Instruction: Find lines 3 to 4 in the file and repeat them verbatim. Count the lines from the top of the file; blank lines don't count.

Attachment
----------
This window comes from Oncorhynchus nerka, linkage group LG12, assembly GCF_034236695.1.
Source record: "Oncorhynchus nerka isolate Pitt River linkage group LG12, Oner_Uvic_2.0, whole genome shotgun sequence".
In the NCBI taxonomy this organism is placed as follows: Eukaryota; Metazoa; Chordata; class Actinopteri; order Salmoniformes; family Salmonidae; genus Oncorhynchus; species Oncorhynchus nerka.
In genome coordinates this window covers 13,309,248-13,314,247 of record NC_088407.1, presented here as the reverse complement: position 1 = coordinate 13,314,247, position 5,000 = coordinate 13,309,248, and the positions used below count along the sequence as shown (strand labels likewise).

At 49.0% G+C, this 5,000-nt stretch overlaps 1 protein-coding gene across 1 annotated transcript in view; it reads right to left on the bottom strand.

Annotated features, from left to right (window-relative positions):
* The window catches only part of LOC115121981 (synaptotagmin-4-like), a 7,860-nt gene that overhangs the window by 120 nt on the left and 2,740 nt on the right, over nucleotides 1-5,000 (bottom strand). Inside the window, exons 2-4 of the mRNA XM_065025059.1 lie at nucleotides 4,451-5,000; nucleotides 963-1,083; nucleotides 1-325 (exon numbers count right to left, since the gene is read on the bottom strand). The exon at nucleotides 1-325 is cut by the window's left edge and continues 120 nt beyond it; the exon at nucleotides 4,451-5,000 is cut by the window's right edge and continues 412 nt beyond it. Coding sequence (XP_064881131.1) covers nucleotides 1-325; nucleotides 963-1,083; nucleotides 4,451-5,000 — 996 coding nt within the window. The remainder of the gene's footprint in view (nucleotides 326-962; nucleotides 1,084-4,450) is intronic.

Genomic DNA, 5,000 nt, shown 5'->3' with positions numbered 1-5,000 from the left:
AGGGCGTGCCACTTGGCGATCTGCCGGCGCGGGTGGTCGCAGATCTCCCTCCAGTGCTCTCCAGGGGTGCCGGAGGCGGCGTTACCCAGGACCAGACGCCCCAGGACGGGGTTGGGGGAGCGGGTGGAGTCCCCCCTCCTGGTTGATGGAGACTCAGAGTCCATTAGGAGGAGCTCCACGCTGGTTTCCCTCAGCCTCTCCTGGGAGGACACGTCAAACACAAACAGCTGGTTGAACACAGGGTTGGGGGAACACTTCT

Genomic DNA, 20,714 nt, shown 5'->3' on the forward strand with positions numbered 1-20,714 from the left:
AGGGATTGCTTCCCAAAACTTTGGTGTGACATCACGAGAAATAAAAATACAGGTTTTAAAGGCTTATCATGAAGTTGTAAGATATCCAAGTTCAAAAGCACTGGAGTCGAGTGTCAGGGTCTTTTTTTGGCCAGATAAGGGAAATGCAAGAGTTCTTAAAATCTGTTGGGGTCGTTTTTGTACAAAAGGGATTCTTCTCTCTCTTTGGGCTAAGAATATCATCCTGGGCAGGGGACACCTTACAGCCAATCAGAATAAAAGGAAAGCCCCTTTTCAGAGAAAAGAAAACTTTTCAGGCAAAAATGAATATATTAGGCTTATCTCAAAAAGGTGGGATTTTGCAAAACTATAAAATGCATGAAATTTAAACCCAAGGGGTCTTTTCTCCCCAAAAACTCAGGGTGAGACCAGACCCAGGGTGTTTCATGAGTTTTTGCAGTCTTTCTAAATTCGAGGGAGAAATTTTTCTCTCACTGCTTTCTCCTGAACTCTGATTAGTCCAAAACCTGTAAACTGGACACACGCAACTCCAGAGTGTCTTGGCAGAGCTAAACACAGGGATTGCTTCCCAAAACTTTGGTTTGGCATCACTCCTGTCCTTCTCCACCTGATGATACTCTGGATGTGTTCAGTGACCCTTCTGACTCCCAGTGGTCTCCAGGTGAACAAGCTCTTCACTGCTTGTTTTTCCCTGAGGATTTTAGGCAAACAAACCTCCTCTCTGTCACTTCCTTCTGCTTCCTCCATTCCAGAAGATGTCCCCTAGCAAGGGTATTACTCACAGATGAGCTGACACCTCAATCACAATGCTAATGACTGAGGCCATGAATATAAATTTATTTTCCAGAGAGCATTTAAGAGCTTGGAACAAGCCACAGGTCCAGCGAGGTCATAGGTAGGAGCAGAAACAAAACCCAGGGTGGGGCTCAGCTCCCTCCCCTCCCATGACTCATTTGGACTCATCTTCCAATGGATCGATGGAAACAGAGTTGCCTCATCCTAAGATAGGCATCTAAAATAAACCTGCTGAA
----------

In the NCBI taxonomy this organism is placed as follows: Eukaryota; Metazoa; Chordata; class Actinopteri; order Salmoniformes; family Salmonidae; genus Oncorhynchus; species Oncorhynchus nerka.
In genome coordinates this window covers 13,309,248-13,314,247 of record NC_088407.1, presented here as the reverse complement: position 1 = coordinate 13,314,247, position 5,000 = coordinate 13,309,248, and the positions used below count along the sequence as shown (strand labels likewise).